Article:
On December 18, 2020, we saw the final episode of season two of The Mandalorian. It was an epic episode where we saw Luke Skywalker arrive to take Grogu so that he could train him to better control his powers. Luke’s surprise entry made fans go berserk.
For The Mandalorian team, this reaction probably brought relief. After all, intense secretive measures and methods had been adopted to keep this appearance a secret since the very first ep of season 2. So the fact that they were ultimately able to pull it off means that their planning was successful.
But how did they do that exactly? In here, we have pulled out 11 amazing tidbits shown in the new Disney Gallery: Star Wars: The Mandalorian documentary that shows exactly that.
Producers Dave Filoni and Jon Favreau weren’t always sure that bringing Luke Skywalker back was the right idea or not. They said that with decisions of such caliber everyone had to be on the same page. If even one person wasn’t totally sure, then they would stop it.
But thankfully, everyone was sure. However, this wasn’t the end of it all. There was also the question of just how much of Luke they would use. After all, they didn’t really want him to completely overshadow the main characters and story.
Eventually, they realized that since not even one of the characters in the scene knew what we, the audience know now about Luke, so that helped undercut the total magnitude a little for them.
But the planning stage wasn’t the be-all and end of it all. The next step in the process was to get Mark Hamill on board with the entire plan. This actually began even before season one of The Mandalorian.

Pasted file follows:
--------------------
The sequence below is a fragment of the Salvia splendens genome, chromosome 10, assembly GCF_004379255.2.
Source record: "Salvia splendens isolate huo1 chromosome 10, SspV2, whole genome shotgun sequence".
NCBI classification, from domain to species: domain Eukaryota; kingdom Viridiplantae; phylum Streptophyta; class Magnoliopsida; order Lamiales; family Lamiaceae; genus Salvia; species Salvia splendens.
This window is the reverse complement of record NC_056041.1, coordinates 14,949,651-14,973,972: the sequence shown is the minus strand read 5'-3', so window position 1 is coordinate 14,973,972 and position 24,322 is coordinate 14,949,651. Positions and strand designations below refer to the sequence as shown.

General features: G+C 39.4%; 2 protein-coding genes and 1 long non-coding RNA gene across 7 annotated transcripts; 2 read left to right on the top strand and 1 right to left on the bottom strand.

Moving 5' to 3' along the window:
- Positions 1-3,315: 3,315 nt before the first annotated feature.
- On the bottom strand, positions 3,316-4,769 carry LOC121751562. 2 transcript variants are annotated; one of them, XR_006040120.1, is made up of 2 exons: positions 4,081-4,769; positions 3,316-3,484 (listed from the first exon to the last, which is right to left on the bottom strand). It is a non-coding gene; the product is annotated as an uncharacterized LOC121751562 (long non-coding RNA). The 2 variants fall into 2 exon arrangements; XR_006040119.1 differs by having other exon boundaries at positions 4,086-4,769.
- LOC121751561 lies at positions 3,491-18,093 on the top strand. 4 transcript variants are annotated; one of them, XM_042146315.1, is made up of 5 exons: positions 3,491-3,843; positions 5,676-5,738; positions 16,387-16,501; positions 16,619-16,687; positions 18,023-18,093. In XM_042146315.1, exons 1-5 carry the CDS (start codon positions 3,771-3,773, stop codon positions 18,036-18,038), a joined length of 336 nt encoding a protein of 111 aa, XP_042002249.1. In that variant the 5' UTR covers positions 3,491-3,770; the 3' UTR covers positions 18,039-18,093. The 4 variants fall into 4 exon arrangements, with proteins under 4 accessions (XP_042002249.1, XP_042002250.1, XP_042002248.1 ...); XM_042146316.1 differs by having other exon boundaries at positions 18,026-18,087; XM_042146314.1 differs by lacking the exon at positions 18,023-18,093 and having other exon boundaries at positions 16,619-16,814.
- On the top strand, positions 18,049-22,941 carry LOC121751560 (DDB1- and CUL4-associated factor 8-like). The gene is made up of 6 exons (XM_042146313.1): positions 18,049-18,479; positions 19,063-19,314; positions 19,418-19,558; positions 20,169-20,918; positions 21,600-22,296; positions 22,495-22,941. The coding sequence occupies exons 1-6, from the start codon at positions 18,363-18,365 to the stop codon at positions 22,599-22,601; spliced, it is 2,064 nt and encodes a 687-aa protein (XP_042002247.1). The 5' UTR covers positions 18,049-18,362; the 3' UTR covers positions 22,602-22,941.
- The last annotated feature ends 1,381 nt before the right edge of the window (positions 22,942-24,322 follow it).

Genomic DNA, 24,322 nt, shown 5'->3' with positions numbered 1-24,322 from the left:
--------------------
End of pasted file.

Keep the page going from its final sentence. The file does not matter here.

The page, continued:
Back then, Filoni and Favreau asked Hamill if they could show him some of the footage of the show to get his opinion on it. Hamill loved it all and even did uncredited voices in season one.
This included the bartender we see in the Tatooine Cantina. Eventually, before the Disney+ series even premiered, they finally told him about their plan. They did this by bringing in the Grogu puppet and Return of the Jedi outfit to him.
Mark read their script in another room quietly and agreed. The problem back then was that no one was able to figure out how to actually use Mark’s Luke Skywalker at this point.
Hamill thought that eventually, audiences would see something with the post-Return of the Jedi Luke. He was sure that they’d recast him with a younger actor. But when the producers approached him to do it himself, he didn’t quickly jump on it.
This was because he realized that it was a responsibility to the Star Wars character he was known for portraying for more than 40 years. As for the plot he was given, Hamill thought that this specific reveal made a lot of sense to him.
This was because Luke was one of the few people who would even be able to recognize Grogu’s species. After all, he trained under Yoda.